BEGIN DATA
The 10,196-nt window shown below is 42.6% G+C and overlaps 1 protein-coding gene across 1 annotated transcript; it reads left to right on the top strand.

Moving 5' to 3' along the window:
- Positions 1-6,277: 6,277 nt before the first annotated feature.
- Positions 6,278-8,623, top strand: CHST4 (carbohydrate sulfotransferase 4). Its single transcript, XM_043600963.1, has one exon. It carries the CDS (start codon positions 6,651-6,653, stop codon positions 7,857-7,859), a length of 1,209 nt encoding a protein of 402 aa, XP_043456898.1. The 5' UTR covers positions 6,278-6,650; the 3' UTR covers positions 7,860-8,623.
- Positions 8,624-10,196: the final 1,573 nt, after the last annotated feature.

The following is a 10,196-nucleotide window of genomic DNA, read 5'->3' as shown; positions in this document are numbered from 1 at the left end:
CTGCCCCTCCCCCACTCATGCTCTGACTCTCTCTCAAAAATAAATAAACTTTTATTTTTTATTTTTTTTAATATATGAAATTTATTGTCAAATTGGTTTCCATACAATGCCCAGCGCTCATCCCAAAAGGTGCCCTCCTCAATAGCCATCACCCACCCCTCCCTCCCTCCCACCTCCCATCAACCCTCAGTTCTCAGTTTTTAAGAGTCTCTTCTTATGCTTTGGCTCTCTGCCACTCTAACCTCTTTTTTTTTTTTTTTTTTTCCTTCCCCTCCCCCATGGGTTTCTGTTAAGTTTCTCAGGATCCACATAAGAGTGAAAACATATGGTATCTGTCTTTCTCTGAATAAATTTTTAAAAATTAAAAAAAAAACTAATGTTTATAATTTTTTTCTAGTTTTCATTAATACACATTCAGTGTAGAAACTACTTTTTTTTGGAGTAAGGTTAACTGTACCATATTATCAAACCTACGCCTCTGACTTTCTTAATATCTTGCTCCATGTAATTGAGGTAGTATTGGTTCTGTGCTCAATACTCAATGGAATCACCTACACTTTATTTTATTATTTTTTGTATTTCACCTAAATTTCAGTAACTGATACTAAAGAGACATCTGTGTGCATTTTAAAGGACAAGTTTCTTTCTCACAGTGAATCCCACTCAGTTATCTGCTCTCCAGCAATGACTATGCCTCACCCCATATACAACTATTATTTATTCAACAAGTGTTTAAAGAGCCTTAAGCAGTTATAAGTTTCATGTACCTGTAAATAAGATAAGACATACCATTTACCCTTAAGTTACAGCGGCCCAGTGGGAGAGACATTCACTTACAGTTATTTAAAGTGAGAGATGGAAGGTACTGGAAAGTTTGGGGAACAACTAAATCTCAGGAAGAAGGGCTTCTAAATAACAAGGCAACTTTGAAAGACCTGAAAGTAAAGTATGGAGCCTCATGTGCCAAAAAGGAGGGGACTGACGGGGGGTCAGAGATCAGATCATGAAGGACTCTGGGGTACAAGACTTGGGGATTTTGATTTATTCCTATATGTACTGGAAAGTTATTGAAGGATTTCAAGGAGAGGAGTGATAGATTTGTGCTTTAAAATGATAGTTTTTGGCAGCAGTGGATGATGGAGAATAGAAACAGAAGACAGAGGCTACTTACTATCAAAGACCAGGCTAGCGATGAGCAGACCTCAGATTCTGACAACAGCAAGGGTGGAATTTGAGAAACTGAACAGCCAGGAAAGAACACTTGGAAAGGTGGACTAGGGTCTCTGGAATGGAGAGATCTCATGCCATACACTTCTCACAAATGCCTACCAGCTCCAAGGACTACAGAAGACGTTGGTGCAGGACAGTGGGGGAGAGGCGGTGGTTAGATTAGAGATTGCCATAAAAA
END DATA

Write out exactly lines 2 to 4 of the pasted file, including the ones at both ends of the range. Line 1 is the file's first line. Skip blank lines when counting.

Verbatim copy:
Moving 5' to 3' along the window:
- Positions 1-6,277: 6,277 nt before the first annotated feature.
- Positions 6,278-8,623, top strand: CHST4 (carbohydrate sulfotransferase 4). Its single transcript, XM_043600963.1, has one exon. It carries the CDS (start codon positions 6,651-6,653, stop codon positions 7,857-7,859), a length of 1,209 nt encoding a protein of 402 aa, XP_043456898.1. The 5' UTR covers positions 6,278-6,650; the 3' UTR covers positions 7,860-8,623.